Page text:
And what bothers me about this band is that clearly they have no philosophy. There's nothing they stand for. The fact that they could never engage in this mess at a national show, and they don't, means they acknowledge that this kind of performance is not for popular consumption. So they're clearly dialling up the stupid for an audience they perceive as base and rabid, which not only insults the people there, but even assuming this was the nature of their audience, also misses an opportunity to help people move beyond. These parts of the show, though highly distasteful, were small. Their set could have worked without them. So this image of the weed-smoking, gay-killing, nookie-plundering, one-love-promoting (ha) Rastaman that they're trying to perpetrate on an audience they assume is aspiring to nothing more is a fraud and is unnecessary.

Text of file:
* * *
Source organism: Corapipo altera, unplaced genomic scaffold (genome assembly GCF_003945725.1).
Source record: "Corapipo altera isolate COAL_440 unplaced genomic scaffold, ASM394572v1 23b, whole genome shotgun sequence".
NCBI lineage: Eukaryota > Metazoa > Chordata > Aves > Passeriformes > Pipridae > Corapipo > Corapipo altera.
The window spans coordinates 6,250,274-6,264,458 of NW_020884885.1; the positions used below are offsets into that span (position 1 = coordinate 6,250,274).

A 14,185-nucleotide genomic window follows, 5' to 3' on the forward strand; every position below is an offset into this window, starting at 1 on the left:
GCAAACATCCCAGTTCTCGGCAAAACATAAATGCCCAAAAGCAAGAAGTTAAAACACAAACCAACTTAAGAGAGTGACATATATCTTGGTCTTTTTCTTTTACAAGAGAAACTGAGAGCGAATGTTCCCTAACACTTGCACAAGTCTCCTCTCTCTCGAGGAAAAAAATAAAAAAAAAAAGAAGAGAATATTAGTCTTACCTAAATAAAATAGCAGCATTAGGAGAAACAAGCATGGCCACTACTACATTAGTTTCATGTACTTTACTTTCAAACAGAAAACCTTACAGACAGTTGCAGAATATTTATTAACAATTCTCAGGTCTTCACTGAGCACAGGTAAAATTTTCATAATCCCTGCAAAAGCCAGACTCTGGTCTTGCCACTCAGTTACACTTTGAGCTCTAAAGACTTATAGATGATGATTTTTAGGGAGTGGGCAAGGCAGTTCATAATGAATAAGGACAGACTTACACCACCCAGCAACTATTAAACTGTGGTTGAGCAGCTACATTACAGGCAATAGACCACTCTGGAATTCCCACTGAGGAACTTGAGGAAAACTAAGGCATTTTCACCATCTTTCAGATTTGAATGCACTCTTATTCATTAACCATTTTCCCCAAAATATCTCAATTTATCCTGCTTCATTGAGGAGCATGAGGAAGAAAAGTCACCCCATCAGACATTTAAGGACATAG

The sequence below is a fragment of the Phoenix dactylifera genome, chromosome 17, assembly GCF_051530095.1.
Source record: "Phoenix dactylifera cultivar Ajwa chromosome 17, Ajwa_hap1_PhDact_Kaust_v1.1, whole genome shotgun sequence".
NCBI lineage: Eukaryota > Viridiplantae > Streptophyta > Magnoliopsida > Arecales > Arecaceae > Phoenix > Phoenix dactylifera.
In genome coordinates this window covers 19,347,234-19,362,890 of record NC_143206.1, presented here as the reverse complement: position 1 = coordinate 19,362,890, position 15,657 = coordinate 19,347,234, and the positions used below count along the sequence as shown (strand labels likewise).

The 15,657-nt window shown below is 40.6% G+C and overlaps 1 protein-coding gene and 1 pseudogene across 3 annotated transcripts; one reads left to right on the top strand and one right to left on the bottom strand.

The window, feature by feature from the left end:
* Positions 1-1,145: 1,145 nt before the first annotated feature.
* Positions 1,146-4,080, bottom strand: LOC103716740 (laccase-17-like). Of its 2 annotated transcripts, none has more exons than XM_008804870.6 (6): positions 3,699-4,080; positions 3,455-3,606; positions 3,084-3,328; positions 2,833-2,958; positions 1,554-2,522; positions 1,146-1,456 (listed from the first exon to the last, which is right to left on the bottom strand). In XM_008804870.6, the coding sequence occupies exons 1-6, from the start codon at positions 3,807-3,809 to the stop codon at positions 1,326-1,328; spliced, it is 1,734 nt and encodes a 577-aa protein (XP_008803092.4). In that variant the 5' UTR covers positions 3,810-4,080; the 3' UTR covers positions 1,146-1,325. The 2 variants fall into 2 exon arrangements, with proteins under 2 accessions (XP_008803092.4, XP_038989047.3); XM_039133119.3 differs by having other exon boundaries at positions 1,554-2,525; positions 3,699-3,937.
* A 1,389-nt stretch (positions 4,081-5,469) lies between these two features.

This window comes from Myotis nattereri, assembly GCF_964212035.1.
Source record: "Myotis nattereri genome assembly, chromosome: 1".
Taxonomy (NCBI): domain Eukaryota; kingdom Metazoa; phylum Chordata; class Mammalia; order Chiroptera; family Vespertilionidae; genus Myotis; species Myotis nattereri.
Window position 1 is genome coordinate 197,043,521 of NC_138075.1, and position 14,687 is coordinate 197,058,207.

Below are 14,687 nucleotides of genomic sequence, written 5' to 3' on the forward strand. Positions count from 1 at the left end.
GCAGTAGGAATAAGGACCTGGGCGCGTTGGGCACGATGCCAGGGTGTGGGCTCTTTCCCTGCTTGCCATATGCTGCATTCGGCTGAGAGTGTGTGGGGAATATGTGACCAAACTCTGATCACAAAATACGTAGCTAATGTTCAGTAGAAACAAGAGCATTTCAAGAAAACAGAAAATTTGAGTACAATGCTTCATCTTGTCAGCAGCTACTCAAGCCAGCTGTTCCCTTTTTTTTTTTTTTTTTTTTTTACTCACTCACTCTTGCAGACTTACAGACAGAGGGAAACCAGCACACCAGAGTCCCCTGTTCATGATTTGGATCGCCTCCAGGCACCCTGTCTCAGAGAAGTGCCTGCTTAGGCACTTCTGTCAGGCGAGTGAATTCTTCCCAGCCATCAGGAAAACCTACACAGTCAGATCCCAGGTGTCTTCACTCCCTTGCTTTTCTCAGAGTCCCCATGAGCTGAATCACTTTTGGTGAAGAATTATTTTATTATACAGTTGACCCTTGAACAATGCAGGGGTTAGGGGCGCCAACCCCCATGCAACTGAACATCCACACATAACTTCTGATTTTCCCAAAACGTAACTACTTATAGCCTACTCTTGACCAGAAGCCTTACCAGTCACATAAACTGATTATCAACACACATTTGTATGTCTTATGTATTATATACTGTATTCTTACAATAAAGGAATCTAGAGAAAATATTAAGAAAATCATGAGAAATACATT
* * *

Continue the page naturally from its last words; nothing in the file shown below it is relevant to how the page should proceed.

So here begins my solitary boycott. I shall not return.


  1. It really is distressing how immovable a presence this kind of homophobia/misogyny seems to be in so much (but by no means all!) music from the Caribbean (also, don't want to imply that this is unique to the region - there's as much or more in plenty of other genres common to other climes).

    It's horrid for me, as a foreigner who really enjoys all sorts of music from the region (from first-wave ska to dub poetry to reggae to dancehall to reggaeton, and so on), because I don't feel like I'm in a cultural place to be a good choice as a commenter - I don't want to be "that white woman from overseas who thinks she can tell us how to have our music".

    But I adore the music, deeply, and feel so gut-wrenched when I run into a song with this kind of lyric.